• Cost/Mark-Up. In each RFP, the client indicated an unwillingness to jeopardize the need for quality and response time by choosing the low cost vendor. However, all else being equal, vendors asking for lower mark-ups were selected.
  • MWBE or Veteran-owned Supplier. While many respondents stated that establishing a diverse supply base is of importance, it was clear that vendors were not chosen on this criteria alone.
  • Existing Business Relationship with Client. While all RFPs stated that preference would not be given to the existing supply base, results indicated that companies leaned toward incumbent staffing agencies whose work was at least satisfactory. Most respondents indicated that “it is too much effort to change.”

Other factors emerged that set some staffing agencies apart from others and make them the winners.

  • Insight into the buyer’s decision process, selection team and pain points. Respondents preferred responses that spoke directly to their situation, even if the vendor had no relevant experience with the client’s industry. Most selection decisions were made by a committee. Savvy suppliers evaluated the composition of that committee (Procurement, HR, other) to determine points of emphasis in their proposals.
  • The staffing agency’s relationship with candidates was sometimes evaluated as a predictor of worker performance potential attrition rates.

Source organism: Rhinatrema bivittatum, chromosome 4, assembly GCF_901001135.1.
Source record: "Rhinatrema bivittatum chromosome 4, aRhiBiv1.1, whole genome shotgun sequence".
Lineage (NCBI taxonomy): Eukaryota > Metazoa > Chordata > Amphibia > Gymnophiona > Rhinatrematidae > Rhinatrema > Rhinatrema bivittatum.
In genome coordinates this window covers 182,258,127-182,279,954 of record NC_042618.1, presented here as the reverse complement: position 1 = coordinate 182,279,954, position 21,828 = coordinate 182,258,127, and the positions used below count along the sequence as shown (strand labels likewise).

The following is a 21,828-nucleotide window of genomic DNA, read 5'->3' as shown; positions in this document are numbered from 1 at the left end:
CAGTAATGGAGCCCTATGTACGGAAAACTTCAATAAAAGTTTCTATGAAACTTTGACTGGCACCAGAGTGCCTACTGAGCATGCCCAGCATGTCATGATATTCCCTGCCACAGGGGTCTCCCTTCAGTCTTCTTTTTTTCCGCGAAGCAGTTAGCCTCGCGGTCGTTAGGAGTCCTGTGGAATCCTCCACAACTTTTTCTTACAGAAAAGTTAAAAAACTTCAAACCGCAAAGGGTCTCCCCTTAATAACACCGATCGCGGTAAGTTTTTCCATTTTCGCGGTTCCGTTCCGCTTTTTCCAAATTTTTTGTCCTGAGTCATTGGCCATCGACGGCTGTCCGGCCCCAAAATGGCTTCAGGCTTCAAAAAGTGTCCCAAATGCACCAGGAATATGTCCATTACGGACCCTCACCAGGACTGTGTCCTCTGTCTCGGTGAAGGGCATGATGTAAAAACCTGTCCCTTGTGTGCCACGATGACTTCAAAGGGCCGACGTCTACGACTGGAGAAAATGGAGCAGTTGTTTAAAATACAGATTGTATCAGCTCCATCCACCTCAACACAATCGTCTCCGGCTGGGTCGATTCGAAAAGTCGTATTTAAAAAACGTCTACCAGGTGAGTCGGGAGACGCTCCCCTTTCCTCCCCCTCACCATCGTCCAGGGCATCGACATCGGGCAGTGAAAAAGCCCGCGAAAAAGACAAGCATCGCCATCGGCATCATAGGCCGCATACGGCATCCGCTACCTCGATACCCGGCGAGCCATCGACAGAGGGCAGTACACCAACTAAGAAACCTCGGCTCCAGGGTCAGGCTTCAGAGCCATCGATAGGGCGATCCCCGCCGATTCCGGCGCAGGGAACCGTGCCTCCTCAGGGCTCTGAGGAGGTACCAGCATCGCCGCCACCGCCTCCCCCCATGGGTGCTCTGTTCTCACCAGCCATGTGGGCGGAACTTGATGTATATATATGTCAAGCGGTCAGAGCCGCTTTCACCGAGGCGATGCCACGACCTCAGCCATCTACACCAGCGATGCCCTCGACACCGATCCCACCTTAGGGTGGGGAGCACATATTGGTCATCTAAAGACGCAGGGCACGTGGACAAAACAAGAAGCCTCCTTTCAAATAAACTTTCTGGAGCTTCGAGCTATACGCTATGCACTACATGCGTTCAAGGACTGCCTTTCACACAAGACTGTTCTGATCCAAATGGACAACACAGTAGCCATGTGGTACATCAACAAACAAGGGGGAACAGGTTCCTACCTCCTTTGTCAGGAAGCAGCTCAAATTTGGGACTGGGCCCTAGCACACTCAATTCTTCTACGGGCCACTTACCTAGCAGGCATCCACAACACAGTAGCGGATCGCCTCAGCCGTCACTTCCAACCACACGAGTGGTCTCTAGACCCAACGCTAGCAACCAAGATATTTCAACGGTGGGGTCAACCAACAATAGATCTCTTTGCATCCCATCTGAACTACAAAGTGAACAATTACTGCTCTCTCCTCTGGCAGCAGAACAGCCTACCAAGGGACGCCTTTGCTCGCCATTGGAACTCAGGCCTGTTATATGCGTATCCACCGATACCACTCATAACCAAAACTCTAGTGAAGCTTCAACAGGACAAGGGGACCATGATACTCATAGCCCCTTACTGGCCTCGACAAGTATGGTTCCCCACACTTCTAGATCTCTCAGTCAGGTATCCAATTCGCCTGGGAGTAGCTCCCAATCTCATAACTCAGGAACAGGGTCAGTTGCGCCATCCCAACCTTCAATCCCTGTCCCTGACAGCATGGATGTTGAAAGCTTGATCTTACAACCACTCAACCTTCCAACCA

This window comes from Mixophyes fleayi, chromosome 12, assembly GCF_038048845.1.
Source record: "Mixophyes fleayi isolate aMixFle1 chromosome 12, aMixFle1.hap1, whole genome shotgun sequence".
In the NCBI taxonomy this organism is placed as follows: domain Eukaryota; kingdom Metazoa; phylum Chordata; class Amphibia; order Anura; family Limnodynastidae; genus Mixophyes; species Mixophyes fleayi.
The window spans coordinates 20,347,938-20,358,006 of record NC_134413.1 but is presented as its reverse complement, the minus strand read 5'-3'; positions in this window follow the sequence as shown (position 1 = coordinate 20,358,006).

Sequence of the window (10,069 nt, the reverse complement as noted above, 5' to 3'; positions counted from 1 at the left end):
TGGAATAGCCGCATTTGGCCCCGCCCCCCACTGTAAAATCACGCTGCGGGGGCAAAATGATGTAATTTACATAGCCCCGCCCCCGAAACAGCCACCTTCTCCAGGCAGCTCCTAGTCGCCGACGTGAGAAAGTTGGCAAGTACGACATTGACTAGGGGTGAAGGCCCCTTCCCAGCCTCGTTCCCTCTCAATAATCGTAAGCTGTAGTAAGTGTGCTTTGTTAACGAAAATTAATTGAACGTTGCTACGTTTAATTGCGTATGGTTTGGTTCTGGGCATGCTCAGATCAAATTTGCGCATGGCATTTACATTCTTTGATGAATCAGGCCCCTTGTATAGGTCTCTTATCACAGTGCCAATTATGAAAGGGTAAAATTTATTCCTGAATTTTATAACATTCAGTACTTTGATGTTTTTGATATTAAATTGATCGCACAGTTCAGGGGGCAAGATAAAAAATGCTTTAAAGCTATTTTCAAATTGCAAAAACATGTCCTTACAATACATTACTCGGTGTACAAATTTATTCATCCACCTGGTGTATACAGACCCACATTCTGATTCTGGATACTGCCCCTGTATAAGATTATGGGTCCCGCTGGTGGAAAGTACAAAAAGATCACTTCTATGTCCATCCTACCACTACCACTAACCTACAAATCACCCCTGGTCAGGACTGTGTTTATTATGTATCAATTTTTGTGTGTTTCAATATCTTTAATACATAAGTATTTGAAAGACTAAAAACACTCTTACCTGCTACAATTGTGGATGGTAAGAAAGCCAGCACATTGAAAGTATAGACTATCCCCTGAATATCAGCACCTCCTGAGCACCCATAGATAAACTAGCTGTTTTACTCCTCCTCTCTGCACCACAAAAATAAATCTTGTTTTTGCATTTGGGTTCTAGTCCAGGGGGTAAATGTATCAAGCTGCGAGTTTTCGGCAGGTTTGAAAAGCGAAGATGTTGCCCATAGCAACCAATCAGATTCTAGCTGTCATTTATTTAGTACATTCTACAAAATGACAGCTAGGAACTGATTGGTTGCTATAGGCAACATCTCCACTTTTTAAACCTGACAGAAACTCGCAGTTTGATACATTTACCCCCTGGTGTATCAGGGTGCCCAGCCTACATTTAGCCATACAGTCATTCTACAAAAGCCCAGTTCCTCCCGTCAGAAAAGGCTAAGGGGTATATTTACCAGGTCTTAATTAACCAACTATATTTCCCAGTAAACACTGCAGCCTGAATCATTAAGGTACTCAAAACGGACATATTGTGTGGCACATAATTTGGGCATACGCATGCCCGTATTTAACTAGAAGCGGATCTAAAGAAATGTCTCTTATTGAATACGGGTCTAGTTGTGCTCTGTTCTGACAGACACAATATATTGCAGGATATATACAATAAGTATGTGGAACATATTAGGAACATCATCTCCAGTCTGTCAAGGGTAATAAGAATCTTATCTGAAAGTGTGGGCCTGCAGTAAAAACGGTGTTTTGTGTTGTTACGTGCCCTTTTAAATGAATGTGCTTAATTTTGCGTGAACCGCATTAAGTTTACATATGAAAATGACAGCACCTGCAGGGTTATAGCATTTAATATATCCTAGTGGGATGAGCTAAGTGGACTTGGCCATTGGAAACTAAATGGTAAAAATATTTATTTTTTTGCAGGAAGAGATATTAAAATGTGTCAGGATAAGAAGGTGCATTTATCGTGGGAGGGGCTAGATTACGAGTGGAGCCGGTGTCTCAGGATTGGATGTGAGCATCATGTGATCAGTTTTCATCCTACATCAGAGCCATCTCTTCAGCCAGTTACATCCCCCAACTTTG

• The ability of staffing partners to include technological advances offered by the industry in establishing an employer brand, creating talent pipelines (by networking with new sources while staying connected to alumni), using advanced methods in recruitment like mobile technologies, videos, social media networking was a factor in anticipating the vendor’s turnaround time and candidate quality.
  • The supplier’s track record for compliance with corporate screening policies, financial administration, safety procedures was considered by all companies. Compliance is growing in importance in vendor selection.

Now, it is up to you to decide which of these factors takes precedence over the rest. Of course, nothing is etched in stone. In our experience, what truly matters most in winning new business is understanding and speaking directly to the needs of the prospective client. And, once selected, making good on every commitment made during the selection process. The best sales strategy is always to deliver great customer service.


Disclaimer:
The content on this blog is for informational purposes only and cannot be construed as specific legal advice or as a substitute for competent legal advice. They reflect the opinions of DCR Workforce and may not reflect the opinions of any individual attorney. Do contact an attorney for advice specific to your issue or problem.
Lalita is a people/project manager with extensive experience in operations, HCM and training and development across industries like banking, education, business consulting, BPO and information technology. She believes in a dynamic approach to life and learning as change is the only constant.